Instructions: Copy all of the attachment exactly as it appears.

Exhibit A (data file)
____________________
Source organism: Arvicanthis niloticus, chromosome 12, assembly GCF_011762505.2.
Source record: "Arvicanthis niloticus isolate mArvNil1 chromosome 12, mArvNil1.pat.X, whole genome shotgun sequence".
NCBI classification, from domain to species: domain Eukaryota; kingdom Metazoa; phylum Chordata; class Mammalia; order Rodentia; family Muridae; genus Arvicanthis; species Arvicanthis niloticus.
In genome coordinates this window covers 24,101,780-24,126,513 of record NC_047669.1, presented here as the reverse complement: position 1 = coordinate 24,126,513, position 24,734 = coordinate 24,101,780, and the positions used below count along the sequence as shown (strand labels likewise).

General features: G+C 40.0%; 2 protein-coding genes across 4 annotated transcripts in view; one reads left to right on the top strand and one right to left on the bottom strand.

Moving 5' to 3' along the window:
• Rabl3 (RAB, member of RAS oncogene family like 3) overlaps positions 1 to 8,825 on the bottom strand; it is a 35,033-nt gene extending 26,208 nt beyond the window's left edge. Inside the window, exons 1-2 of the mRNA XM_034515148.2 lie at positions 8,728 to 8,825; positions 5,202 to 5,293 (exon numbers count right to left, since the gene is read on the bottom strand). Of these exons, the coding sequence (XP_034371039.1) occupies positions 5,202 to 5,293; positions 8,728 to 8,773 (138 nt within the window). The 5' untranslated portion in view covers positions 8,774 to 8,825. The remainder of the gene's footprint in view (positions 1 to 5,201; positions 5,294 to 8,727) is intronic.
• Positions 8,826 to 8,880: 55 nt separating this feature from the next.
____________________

Source organism: Arvicanthis niloticus, chromosome 12, assembly GCF_011762505.2.
Source record: "Arvicanthis niloticus isolate mArvNil1 chromosome 12, mArvNil1.pat.X, whole genome shotgun sequence".
NCBI classification, from domain to species: domain Eukaryota; kingdom Metazoa; phylum Chordata; class Mammalia; order Rodentia; family Muridae; genus Arvicanthis; species Arvicanthis niloticus.
In genome coordinates this window covers 24,101,780-24,126,513 of record NC_047669.1, presented here as the reverse complement: position 1 = coordinate 24,126,513, position 24,734 = coordinate 24,101,780, and the positions used below count along the sequence as shown (strand labels likewise).

General features: G+C 40.0%; 2 protein-coding genes across 4 annotated transcripts in view; one reads left to right on the top strand and one right to left on the bottom strand.

Moving 5' to 3' along the window:
• Rabl3 (RAB, member of RAS oncogene family like 3) overlaps positions 1 to 8,825 on the bottom strand; it is a 35,033-nt gene extending 26,208 nt beyond the window's left edge. Inside the window, exons 1-2 of the mRNA XM_034515148.2 lie at positions 8,728 to 8,825; positions 5,202 to 5,293 (exon numbers count right to left, since the gene is read on the bottom strand). Of these exons, the coding sequence (XP_034371039.1) occupies positions 5,202 to 5,293; positions 8,728 to 8,773 (138 nt within the window). The 5' untranslated portion in view covers positions 8,774 to 8,825. The remainder of the gene's footprint in view (positions 1 to 5,201; positions 5,294 to 8,727) is intronic.
• Positions 8,826 to 8,880: 55 nt separating this feature from the next.